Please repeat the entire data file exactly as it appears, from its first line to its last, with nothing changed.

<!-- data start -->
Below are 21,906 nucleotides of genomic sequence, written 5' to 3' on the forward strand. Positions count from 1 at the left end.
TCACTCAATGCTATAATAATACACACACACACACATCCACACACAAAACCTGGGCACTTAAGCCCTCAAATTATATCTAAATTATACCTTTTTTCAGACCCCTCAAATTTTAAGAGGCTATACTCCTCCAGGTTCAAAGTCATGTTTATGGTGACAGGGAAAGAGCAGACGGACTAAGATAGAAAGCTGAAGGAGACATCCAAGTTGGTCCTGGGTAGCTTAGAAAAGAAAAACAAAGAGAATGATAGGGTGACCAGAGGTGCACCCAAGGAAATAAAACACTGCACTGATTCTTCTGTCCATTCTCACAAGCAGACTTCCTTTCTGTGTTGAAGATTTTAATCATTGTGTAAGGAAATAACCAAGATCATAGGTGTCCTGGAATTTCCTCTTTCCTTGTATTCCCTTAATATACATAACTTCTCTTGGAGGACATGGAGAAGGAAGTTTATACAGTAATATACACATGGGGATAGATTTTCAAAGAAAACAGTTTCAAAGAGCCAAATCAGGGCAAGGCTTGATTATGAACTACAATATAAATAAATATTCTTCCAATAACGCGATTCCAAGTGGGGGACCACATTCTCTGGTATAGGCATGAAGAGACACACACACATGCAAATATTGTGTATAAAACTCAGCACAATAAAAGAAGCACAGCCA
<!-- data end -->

Below are 21,906 nucleotides of genomic sequence, written 5' to 3' on the forward strand. Positions count from 1 at the left end.
TCACTCAATGCTATAATAATACACACACACACACATCCACACACAAAACCTGGGCACTTAAGCCCTCAAATTATATCTAAATTATACCTTTTTTCAGACCCCTCAAATTTTAAGAGGCTATACTCCTCCAGGTTCAAAGTCATGTTTATGGTGACAGGGAAAGAGCAGACGGACTAAGATAGAAAGCTGAAGGAGACATCCAAGTTGGTCCTGGGTAGCTTAGAAAAGAAAAACAAAGAGAATGATAGGGTGACCAGAGGTGCACCCAAGGAAATAAAACACTGCACTGATTCTTCTGTCCATTCTCACAAGCAGACTTCCTTTCTGTGTTGAAGATTTTAATCATTGTGTAAGGAAATAACCAAGATCATAGGTGTCCTGGAATTTCCTCTTTCCTTGTATTCCCTTAATATACATAACTTCTCTTGGAGGACATGGAGAAGGAAGTTTATACAGTAATATACACATGGGGATAGATTTTCAAAGAAAACAGTTTCAAAGAGCCAAATCAGGGCAAGGCTTGATTATGAACTACAATATAAATAAATATTCTTCCAATAACGCGATTCCAAGTGGGGGACCACATTCTCTGGTATAGGCATGAAGAGACACACACACATGCAAATATTGTGTATAAAACTCAGCACAATAAAAGAAGCACAGCCA